BIOL 472K Research in RNA Technology, Dr. Ginny Morriss
This course exposes students to the world of gene expression through the lens of RNA. We cover the biosynthesis, processing, and function of different RNA types and explore how RNA biology can be leveraged for use in research applications. Students learn basic techniques that are used in RNA laboratories throughout the world and design projects that utilize RNA technologies to study a question of interest.

The following are abstracts for the projects presented in this symposium:

  • Poster 5: The Relationship Between CRISPR-Cas9 Dop2R Gene Knockout and Climbing Velocity in Drosophila melanogaster
    Jessie Mills, Analisa Ayala, Yamila Merida

    Dopamine receptors play a role in human learning abilities, hormonal control, and locomotor function. Knockout of the human DRD2 gene is associated with diseases such as Parkinson’s, which causes mobility issues. The ortholog Dop2R plays a similar role in Drosophila melanogaster, working as a dopamine inhibitor to regulate the mobility of the fly. In our experiment, we are examining the effect of Dop2R knockout on Drosophila climbing ability. By targeting the Dop2R gene, dopamine suppression is no longer possible, and excitable neurons will continuously fire, stimulating action potentials and causing the impairment of fly climbing ability through tremors, stiffness, or in extreme cases paralysis. We completed crosses between virgin female UAS-Cas9.P2/CyO; tub-Gal5/TM6B1Tb1 and male Dop2R sgKO/Dop2R sgKO. From the F1 generation, we were able to collect UAS-Cas9.P2/+; tub-Gal4/Dop2R sgKO experimental flies and control flies. We measured climbing velocity (mm/sec) in the Dop2R KO flies compared with control groups separated by sex. ImageJ will be used to analyze climbing velocity data using a two-way ANOVA. To confirm knockout efficiency, RNA will be isolated, followed by RT-PCR and gel electrophoresis. We expect to see lower average climbing velocity for the Dop2R KO groups compared to the controls. If the Dop2R KOs have lower average climbing velocities, we can support our prediction that the knockout of Dop2R impacts climbing abilities. The knockout of the Dop2R gene can help show how motor function is affected in mobility disorders such as Parkinson’s disease.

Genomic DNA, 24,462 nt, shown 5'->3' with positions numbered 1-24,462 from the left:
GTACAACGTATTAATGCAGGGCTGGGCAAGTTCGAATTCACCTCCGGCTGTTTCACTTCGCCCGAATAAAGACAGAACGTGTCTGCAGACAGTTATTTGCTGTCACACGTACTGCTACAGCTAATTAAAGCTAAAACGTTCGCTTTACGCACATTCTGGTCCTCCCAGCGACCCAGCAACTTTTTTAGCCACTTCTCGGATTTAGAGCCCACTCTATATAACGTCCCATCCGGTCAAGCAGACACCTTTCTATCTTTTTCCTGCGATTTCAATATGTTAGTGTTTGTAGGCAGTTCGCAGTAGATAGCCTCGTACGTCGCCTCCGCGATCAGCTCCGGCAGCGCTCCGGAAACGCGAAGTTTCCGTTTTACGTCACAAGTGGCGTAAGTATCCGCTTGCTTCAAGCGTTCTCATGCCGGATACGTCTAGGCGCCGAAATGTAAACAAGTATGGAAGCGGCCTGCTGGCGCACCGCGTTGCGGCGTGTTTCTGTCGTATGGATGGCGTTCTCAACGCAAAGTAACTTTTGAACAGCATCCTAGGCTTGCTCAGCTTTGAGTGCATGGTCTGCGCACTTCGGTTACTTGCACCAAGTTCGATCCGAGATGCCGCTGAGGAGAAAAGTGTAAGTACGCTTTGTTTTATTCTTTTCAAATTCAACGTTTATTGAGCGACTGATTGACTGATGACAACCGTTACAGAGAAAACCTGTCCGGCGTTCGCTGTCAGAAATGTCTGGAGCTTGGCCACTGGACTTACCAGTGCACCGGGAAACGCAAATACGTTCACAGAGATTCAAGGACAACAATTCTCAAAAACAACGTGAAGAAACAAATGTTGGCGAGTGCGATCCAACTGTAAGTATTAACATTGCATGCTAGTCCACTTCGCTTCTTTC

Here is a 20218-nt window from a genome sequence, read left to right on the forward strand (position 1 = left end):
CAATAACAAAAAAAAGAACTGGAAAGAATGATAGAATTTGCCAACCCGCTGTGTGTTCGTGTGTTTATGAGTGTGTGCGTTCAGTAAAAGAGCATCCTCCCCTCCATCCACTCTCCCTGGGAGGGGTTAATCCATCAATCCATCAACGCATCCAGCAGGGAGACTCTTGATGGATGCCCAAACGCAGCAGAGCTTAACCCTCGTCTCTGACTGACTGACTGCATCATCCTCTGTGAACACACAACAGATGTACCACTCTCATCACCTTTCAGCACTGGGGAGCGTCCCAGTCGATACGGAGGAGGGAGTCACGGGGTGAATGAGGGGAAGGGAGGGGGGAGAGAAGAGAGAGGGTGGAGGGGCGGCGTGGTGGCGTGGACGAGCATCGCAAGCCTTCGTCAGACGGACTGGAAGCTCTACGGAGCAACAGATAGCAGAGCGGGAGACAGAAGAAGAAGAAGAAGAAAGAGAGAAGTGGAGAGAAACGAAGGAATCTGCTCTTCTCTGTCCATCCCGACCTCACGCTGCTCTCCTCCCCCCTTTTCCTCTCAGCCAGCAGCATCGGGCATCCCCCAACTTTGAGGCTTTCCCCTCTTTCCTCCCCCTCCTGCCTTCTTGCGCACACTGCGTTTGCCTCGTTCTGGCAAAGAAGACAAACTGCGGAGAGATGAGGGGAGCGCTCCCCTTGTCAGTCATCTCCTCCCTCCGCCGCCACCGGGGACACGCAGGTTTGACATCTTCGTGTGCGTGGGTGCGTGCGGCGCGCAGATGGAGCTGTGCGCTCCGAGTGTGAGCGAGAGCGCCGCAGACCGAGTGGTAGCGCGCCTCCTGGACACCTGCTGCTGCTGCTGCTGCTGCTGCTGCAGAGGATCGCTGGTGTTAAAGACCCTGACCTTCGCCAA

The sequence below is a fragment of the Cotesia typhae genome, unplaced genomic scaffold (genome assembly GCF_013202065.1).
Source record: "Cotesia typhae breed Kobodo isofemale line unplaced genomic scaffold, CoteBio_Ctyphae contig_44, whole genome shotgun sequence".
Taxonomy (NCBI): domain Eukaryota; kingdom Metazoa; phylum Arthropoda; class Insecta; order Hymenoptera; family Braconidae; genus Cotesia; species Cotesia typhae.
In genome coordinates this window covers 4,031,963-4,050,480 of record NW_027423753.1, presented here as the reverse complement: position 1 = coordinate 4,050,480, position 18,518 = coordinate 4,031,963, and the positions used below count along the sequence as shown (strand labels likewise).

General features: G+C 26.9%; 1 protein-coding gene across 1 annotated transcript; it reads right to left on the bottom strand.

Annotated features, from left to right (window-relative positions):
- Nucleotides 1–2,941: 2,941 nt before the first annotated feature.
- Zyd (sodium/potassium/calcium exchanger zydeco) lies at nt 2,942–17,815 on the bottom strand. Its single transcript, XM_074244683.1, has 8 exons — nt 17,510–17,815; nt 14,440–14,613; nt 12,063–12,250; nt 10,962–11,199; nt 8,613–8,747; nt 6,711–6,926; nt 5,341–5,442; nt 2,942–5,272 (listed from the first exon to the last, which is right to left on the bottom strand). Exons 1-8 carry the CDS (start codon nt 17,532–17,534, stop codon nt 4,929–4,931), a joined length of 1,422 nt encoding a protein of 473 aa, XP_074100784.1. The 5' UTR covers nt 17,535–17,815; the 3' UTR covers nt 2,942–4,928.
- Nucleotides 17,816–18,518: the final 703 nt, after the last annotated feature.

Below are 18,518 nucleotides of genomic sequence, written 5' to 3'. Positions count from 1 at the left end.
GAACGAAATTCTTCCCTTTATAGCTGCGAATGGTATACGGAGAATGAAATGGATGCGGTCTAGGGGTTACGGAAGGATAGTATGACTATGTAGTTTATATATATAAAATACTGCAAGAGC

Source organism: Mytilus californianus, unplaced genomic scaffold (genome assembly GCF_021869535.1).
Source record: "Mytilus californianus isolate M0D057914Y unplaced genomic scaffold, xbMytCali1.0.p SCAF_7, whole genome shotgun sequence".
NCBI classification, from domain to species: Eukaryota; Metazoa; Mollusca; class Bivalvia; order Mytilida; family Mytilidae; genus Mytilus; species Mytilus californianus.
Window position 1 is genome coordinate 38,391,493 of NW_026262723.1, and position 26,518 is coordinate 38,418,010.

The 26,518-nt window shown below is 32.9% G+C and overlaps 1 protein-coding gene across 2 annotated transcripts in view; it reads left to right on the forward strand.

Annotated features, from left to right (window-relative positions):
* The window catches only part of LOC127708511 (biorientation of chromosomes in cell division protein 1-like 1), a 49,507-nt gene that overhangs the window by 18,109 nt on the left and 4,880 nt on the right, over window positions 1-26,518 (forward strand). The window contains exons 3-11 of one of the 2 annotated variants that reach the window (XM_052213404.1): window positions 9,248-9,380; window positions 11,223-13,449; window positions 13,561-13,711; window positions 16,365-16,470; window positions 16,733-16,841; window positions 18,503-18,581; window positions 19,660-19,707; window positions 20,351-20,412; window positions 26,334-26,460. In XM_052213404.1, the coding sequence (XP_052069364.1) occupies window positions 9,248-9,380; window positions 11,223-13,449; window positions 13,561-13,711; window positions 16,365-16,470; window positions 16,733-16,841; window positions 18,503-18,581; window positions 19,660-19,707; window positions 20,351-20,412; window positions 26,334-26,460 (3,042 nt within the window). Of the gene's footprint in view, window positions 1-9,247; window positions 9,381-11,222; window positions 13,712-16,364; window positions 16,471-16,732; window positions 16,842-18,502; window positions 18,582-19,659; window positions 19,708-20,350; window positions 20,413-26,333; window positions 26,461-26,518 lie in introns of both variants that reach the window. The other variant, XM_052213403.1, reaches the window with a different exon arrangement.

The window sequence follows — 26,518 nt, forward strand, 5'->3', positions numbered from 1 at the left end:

• Poster 11: Analyzing the Relationship Between Oxidative Stress Levels and SOD1 Using Drosophila Melanogaster Relating to ALS
    Evelyn Buehren, Charlotte Russell

    The primary objective of this research study is to analyze the relationship between oxidative stress levels and SOD1 in relation to ALS. Amyotrophic Lateral Sclerosis (ALS) is a rare neurological disease that causes motor neuron death, resulting in muscle atrophy. There is no known cure for ALS and only two therapies have been approved by the FDA. Mutations in the SOD1 gene, a regulator of oxidative stress, have been linked to ALS. We generated neuron-specific, temperature sensitive SOD1 RNAi knockdown and CRISPR/Cas9 overexpression flies to study muscle function and oxidative stress compared to wild type flies. To avoid embryonic lethality, flies were incubated through the embryonic and larval period at 25 degrees C and switched to 30 degrees C during the pupal stages for one week to activate the knockdown and overexpression. We measured climbing velocity (mm/sec) as a proxy for motor function. We will measure oxidative stress levels using a marker, the mpk2 gene. RT-qPCR will be conducted to analyze the expression of SOD1 and mpk2 in the knockdown, overexpression, and control groups. The experimental groups will be compared to a control group of wild-type Oregon R. We expect to find decreased motor function in both overexpression and knockdown groups compared to the control group because altering expression of the SOD1 gene is toxic to motor neurons. We expect the RT-qPCR to show increased oxidative stress in the experimental groups, compared to the control, indicating that SOD1 mutations are linked to ALS due to oxidative stress mechanisms.
  • Poster 17: MBNL1 Downregulation Affects Celf1 mRNA Decay by Alternative Splicing and Polyadenylation
    Samantha Schwarting, Arshpreet Brar, Orianne Mbuyi Mujinga Kazadi,